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Key partner
Key Partners


The Financial Crimes Enforcement Network works closely with regulatory, law enforcement, private sector, and international partners. Among the entities with which we work especially closely are the Federal supervisory agencies, the Bank Secrecy Act Advisory Group, and the Egmont Group, all described below.

Federal Regulatory Agencies
Responsibility for conducting Bank Secrecy Act compliance examinations has been delegated to the following Federal agencies:

Federal Deposit Insurance Corporation


Board of Governors of the Federal Reserve System


Office of the Comptroller of the Currency (U.S. Department of the Treasury)


Internal Revenue Service, Small Business/Self-Employed Division (U.S. Department of the Treasury)


Office of Thrift Supervision (U.S. Department of the Treasury)


National Credit Union Administration


Securities and Exchange Commission


Commodity Futures Trading Commission
The Financial Crimes Enforcement Network provides assistance and support to these agencies to promote effective and uniform application of the Bank Secrecy Act regulations.




Bank Secrecy Act Advisory Group
Congress established the Bank Secrecy Act Advisory Group in 1992 to enable the financial services industry and law enforcement to advise the Secretary of the Treasury on ways to enhance the utility of Bank Secrecy Act records and reports. Since 1994, the Advisory Group has served as a forum for industry, regulators, and law enforcement to communicate about how Suspicious Activity Reports and other Bank Secrecy Act reports are used by law enforcement and how record keeping and reporting requirements can be improved. The Director of the Financial Crimes Enforcement Network chairs the Bank Secrecy Act Advisory Group.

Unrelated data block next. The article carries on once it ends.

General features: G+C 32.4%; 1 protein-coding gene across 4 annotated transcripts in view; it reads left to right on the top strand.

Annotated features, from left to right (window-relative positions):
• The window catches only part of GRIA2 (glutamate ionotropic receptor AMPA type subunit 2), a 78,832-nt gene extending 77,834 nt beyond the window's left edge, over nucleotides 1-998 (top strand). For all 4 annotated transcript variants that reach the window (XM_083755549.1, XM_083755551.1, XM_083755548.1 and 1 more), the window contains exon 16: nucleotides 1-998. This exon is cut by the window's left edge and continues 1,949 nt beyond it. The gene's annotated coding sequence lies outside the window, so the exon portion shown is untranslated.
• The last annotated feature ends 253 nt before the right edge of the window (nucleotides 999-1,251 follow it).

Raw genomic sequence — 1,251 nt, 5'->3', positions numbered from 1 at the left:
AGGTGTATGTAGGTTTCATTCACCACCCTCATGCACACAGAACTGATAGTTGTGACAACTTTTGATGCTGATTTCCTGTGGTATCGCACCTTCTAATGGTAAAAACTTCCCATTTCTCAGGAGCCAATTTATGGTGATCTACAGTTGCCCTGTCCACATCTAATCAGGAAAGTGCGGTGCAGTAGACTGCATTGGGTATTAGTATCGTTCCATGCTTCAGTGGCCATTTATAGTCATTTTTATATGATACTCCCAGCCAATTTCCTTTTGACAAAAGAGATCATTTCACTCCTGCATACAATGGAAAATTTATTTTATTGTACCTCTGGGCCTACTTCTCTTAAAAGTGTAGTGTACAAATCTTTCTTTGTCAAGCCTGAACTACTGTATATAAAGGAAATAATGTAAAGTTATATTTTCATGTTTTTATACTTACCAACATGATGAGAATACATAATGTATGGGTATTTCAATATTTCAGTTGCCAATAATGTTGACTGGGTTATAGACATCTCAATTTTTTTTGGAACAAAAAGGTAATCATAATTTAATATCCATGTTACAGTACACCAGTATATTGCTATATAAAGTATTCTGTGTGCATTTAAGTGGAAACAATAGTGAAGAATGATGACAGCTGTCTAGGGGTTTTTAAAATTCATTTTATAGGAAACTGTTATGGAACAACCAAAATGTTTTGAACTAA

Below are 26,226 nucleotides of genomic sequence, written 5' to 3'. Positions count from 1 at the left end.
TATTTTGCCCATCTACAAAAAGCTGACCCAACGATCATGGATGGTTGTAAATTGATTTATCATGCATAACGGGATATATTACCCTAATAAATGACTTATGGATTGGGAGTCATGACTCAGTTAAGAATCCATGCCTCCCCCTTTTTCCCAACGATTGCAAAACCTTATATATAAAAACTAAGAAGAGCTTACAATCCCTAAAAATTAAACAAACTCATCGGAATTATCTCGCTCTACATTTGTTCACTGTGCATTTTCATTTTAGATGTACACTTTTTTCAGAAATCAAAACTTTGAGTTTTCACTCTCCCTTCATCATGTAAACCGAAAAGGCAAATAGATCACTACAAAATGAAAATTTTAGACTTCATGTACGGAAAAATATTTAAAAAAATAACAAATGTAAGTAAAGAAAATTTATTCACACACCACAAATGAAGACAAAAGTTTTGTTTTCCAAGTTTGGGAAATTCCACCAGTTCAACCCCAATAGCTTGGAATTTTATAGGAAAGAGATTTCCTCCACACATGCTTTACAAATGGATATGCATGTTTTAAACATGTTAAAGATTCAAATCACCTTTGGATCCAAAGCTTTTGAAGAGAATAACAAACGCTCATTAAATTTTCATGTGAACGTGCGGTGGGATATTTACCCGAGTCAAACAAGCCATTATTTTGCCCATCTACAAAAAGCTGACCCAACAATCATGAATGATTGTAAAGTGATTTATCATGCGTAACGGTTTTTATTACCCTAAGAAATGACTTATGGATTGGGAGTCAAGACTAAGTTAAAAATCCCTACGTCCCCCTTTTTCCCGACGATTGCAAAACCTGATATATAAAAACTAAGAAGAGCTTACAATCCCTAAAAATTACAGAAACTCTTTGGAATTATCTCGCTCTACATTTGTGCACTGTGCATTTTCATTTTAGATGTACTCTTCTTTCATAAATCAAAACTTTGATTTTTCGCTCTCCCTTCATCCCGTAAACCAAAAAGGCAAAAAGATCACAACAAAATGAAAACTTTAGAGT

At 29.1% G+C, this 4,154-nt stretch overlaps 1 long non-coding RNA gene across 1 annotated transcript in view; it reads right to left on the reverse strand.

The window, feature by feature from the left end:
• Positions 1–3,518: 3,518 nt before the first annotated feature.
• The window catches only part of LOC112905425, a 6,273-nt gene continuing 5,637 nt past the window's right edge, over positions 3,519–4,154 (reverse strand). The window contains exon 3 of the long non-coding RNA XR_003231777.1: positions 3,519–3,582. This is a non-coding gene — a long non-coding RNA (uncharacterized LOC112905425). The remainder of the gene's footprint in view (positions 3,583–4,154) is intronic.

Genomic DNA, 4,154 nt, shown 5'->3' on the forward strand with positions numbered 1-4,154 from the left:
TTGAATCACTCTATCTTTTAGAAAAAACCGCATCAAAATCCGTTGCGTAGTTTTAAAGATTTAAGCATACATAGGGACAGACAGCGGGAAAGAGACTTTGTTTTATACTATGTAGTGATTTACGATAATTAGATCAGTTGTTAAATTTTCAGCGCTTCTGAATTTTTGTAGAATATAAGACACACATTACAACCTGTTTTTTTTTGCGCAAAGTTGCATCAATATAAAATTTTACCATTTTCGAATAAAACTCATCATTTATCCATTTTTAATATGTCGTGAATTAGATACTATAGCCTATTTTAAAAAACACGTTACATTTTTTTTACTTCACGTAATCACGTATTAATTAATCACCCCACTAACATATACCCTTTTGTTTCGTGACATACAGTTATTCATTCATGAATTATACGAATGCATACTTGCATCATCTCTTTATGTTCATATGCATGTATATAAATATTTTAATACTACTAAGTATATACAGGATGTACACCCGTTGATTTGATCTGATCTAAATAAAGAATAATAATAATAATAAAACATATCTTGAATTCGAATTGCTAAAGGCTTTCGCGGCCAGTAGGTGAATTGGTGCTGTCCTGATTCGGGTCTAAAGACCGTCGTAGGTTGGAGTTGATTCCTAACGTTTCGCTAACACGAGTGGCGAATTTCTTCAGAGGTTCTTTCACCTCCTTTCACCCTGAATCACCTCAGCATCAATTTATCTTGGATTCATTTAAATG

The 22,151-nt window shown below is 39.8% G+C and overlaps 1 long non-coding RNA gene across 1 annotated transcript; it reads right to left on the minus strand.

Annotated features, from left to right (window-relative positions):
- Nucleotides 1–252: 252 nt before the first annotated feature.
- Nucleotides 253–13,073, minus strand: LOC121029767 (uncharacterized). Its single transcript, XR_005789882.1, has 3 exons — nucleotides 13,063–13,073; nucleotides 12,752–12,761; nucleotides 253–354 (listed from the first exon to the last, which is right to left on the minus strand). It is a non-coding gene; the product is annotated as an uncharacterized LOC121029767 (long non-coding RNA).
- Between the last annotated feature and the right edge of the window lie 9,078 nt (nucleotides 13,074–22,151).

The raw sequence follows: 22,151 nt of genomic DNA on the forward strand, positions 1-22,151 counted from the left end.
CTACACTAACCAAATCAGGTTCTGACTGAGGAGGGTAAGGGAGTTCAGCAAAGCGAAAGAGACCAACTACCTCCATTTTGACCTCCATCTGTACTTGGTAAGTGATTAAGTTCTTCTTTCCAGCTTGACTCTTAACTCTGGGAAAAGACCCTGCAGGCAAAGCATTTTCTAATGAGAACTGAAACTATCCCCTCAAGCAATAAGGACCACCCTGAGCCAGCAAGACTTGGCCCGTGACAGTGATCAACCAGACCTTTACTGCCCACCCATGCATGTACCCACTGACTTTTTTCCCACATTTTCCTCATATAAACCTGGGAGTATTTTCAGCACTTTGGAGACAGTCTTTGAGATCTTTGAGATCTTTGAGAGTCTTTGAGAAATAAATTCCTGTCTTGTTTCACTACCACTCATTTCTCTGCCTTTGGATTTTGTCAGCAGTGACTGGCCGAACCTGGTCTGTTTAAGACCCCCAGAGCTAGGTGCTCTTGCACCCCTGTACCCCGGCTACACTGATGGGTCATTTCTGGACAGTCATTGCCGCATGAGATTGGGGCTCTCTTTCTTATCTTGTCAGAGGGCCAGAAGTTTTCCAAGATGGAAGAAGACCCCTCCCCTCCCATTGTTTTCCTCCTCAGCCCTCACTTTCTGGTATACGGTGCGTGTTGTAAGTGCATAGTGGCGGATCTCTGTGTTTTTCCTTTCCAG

The Bank Secrecy Act Advisory Group, which is not subject to the Federal Advisory Committee Act, meets twice each year in Washington, DC. In light of the expansion of Bank Secrecy Act requirements since the enactment of the USA PATRIOT Act of 2001, the Financial Crimes Enforcement Network has been taking steps to ensure that the Bank Secrecy Act Advisory Group continues to fully and fairly reflect the entire Bank Secrecy Act constituency. The Advisory Group now has 50 members.

The Bank Secrecy Act Advisory Group utilizes a variety of permanent and ad hoc subcommittees to identify and analyze relevant issues. Current subcommittees focus on: Suspicious Activity Report issues; Bank Secrecy Act examination consistency; wire transfer reporting thresholds; privacy/security issues; non-bank financial institutions issues; securities/futures issues; law enforcement issues; and reducing the filing of Currency Transaction Reports with little or no value to law enforcement. The Bank Secrecy Act Advisory Group also co-chairs publication of The SAR Activity Review—Trends, Tips & Issues, which provides meaningful information to the financial community about the preparation, use, and value of Suspicious Activity Reports.



Need for Government-Private Sector Partnership
"I am convinced that if we are ever going to achieve our goal of truly safeguarding the financial system from criminal abuse under the current paradigm, the government and private sector must act in true partnership. The word 'partnership' gets thrown around an awful lot these days, at least in the United States, and this tends to breed a great deal of cynicism. Partnership demands a commitment on both sides. For the private sector this means a commitment to develop and implement reasonable, risk-based programs to address the risks of financial crime posed by each private sector member's business lines and customer base. This program should result in the reporting of suspicious activity and other relevant information to the government when appropriate. The government, in turn, must educate the private sector about the risk and "most importantly "be willing to share information with the private sector so they can develop their programs to address the risks associated with their business and customers...